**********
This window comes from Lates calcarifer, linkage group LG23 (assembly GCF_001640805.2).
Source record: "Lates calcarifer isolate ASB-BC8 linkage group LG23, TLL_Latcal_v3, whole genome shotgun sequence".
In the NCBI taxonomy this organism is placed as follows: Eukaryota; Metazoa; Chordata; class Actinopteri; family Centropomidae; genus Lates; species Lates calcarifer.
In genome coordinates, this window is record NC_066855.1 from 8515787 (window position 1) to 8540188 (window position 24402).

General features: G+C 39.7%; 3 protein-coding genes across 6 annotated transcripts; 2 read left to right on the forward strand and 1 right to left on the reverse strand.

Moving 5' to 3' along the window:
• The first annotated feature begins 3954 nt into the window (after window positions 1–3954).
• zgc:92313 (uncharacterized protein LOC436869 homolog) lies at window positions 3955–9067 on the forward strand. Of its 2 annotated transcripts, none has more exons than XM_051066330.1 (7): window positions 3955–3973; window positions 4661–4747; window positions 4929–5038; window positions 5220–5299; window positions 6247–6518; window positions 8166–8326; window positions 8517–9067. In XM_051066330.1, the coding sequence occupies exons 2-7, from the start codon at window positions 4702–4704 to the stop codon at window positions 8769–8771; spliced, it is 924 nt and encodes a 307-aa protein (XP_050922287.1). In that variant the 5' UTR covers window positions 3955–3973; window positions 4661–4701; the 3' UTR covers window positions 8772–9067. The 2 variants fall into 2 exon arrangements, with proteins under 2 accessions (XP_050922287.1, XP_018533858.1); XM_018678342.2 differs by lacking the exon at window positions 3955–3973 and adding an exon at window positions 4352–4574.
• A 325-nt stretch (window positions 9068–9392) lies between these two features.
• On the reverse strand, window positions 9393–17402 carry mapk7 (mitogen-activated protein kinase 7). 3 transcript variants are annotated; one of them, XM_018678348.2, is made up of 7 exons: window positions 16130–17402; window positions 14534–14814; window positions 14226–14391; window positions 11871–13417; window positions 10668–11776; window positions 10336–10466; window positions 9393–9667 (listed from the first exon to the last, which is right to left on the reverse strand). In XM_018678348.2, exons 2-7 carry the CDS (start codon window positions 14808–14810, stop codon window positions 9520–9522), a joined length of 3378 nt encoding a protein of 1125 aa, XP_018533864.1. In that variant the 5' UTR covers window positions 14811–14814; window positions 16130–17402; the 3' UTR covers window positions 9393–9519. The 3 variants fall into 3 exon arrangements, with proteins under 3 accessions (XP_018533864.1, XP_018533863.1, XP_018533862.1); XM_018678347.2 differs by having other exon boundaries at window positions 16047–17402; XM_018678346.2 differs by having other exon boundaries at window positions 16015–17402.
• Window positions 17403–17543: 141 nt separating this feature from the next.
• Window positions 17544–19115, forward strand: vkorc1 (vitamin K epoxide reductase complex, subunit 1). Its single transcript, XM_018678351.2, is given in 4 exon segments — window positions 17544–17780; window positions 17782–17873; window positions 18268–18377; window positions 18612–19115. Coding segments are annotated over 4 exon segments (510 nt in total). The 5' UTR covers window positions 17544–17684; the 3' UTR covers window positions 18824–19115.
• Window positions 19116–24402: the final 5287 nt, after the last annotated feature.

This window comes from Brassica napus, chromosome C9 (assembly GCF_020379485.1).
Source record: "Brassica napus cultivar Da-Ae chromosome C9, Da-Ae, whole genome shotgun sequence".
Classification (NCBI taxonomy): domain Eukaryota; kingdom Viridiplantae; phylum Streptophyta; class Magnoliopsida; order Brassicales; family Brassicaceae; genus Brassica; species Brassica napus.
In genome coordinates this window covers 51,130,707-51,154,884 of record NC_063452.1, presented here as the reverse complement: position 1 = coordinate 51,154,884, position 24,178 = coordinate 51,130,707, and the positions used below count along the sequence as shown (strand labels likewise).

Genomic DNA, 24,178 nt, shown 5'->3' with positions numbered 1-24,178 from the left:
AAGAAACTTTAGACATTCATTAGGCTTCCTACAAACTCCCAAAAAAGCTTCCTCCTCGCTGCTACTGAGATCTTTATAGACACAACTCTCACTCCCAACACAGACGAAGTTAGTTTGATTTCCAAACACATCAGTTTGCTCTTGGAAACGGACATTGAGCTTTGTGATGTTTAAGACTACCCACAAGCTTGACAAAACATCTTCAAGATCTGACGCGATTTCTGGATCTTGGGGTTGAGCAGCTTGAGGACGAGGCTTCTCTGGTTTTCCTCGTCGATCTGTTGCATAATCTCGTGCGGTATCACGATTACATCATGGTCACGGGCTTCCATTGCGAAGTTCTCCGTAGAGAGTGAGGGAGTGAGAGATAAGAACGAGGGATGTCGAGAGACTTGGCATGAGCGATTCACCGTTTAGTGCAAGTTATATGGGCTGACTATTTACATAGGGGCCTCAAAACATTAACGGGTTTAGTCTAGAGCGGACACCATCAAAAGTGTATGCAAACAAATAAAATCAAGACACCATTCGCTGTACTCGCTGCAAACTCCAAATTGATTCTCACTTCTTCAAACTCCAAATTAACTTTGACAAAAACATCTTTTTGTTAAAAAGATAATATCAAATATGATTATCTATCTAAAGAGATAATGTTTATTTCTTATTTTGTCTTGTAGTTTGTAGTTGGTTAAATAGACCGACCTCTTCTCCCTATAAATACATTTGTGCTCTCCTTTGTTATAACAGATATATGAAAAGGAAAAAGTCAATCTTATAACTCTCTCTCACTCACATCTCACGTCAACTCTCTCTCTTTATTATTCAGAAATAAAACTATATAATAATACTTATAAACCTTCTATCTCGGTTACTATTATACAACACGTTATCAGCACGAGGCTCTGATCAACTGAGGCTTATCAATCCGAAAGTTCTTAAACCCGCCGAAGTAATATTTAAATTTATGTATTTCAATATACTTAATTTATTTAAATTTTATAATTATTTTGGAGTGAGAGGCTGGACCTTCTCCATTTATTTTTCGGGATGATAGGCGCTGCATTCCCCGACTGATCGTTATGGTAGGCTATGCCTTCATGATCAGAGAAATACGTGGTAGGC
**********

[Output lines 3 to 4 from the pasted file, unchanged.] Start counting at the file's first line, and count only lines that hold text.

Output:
In the NCBI taxonomy this organism is placed as follows: Eukaryota; Metazoa; Chordata; class Actinopteri; family Centropomidae; genus Lates; species Lates calcarifer.
In genome coordinates, this window is record NC_066855.1 from 8515787 (window position 1) to 8540188 (window position 24402).